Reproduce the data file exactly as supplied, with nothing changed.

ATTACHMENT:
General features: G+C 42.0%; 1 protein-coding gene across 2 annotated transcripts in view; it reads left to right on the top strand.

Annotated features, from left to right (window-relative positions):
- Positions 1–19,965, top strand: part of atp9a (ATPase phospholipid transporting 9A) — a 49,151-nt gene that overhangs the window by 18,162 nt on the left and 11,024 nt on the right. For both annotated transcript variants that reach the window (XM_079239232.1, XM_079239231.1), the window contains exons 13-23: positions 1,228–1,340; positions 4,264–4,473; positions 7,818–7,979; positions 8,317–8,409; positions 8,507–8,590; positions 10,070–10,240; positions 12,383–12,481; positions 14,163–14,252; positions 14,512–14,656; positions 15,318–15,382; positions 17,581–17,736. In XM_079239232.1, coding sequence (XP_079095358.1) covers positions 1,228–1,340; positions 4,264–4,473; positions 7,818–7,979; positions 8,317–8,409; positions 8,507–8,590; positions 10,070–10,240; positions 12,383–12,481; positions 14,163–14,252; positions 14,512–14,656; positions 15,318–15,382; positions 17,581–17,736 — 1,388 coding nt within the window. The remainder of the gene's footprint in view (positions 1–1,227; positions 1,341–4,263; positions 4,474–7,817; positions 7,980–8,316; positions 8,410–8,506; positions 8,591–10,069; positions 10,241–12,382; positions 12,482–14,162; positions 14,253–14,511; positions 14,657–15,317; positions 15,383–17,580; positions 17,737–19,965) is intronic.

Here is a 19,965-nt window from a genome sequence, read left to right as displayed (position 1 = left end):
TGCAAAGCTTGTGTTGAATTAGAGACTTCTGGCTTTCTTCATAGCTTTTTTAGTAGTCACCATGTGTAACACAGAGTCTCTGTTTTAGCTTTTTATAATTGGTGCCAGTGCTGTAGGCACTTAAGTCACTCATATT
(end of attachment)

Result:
General features: G+C 42.0%; 1 protein-coding gene across 2 annotated transcripts in view; it reads left to right on the top strand.

Annotated features, from left to right (window-relative positions):
- Positions 1–19,965, top strand: part of atp9a (ATPase phospholipid transporting 9A) — a 49,151-nt gene that overhangs the window by 18,162 nt on the left and 11,024 nt on the right. For both annotated transcript variants that reach the window (XM_079239232.1, XM_079239231.1), the window contains exons 13-23: positions 1,228–1,340; positions 4,264–4,473; positions 7,818–7,979; positions 8,317–8,409; positions 8,507–8,590; positions 10,070–10,240; positions 12,383–12,481; positions 14,163–14,252; positions 14,512–14,656; positions 15,318–15,382; positions 17,581–17,736. In XM_079239232.1, coding sequence (XP_079095358.1) covers positions 1,228–1,340; positions 4,264–4,473; positions 7,818–7,979; positions 8,317–8,409; positions 8,507–8,590; positions 10,070–10,240; positions 12,383–12,481; positions 14,163–14,252; positions 14,512–14,656; positions 15,318–15,382; positions 17,581–17,736 — 1,388 coding nt within the window. The remainder of the gene's footprint in view (positions 1–1,227; positions 1,341–4,263; positions 4,474–7,817; positions 7,980–8,316; positions 8,410–8,506; positions 8,591–10,069; positions 10,241–12,382; positions 12,482–14,162; positions 14,253–14,511; positions 14,657–15,317; positions 15,383–17,580; positions 17,737–19,965) is intronic.

Here is a 19,965-nt window from a genome sequence, read left to right as displayed (position 1 = left end):
TGCAAAGCTTGTGTTGAATTAGAGACTTCTGGCTTTCTTCATAGCTTTTTTAGTAGTCACCATGTGTAACACAGAGTCTCTGTTTTAGCTTTTTATAATTGGTGCCAGTGCTGTAGGCACTTAAGTCACTCATATT